Photo: Portland Parks & Recreation / Courtesy
the world famous Mill Ends Park is in a new location after the city of Portland, in Oregon, will complete nearby bike and sidewalk improvements on one of its major thoroughfares.
The completion of a road construction project in Oregon resulted in the return of the world’s smallest park, now standing about 6 inches from its previous location.
Mill Ends Park, a small green space in the median of Portland’s Naito Parkway, received its first plants and its name from the Oregon Journal reporter dick fagan.
In 1946, Dick Fagan returned from World War II to resume his journalistic career at the Oregon Journal. His office, on the second floor of Front Street (now Naito Parkway), gave him a view not only of the busy street, but also of an unused hole in the median where a utility pole would be placed.
When no posts came to fill this hole, weeds took over the space. Fagan decided to take matters into his own hands and plant flowers.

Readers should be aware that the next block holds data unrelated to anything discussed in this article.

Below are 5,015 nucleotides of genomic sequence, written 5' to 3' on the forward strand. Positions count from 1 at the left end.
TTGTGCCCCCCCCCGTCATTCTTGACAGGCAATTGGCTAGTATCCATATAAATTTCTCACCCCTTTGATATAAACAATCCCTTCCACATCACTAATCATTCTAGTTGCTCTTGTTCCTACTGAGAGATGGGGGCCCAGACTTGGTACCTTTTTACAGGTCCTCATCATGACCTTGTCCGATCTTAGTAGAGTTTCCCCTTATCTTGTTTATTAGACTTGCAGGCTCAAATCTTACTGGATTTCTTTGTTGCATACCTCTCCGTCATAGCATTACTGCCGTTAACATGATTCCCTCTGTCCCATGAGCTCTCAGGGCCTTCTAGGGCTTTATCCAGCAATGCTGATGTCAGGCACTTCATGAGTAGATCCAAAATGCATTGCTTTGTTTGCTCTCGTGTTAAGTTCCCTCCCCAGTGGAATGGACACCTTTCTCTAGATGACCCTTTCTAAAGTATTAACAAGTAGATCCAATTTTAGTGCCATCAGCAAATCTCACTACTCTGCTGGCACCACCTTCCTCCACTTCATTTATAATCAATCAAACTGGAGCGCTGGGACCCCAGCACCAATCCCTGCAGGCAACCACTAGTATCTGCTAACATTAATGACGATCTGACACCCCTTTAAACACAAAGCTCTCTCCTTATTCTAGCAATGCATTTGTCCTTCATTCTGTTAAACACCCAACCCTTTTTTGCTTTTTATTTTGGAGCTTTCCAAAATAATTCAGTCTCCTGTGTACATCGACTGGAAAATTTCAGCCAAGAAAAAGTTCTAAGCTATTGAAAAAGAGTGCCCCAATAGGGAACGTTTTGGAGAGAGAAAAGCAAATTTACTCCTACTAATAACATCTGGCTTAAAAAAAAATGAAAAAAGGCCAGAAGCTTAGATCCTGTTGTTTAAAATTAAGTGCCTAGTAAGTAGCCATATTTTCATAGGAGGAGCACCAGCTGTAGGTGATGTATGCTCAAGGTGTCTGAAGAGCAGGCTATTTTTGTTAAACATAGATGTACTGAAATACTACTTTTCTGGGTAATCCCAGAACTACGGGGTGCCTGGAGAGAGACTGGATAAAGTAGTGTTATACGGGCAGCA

And he started a tradition in Portland that continues to this day.
Fagan wrote for years a popular column called Mill Ends (rough and irregular pieces of wood left over from sawmills). He used this column to describe the park and the various “events” that occurred there.
Fagan called the space the “smallest park in the world.” The park opened on St. Patrick’s Day in 1948 as Fagan was a good Irishman. He continued to write in the newspaper about activities at the park until his death in 1969.
After Mill Ends officially became a Portland city park on St. Patrick’s Day in 1976, the park continued to be the site of St. Patrick’s Day festivities.
And then it became a world famous landmark as the smallest park in the world when it received recognition from Guinness World Records in 1971.
The small park was demolished as part of the Portland Office of Transportation’s Better Naito Forever project, but Portland Parks & Recreation announced that Mill Ends Park has now been rebuilt about 6 inches from its previous location.
The park, which is approximately 2 feet wide with a total area of 452 square inches, has a new sign and a new cloverleaf-shaped park border.
His exact address is: SW Naito Parkway and Taylor St. Portland, Oregon 97204
Portland Parks & Recreation said officials hope to hold a “rededication ceremony” for the park in the near future.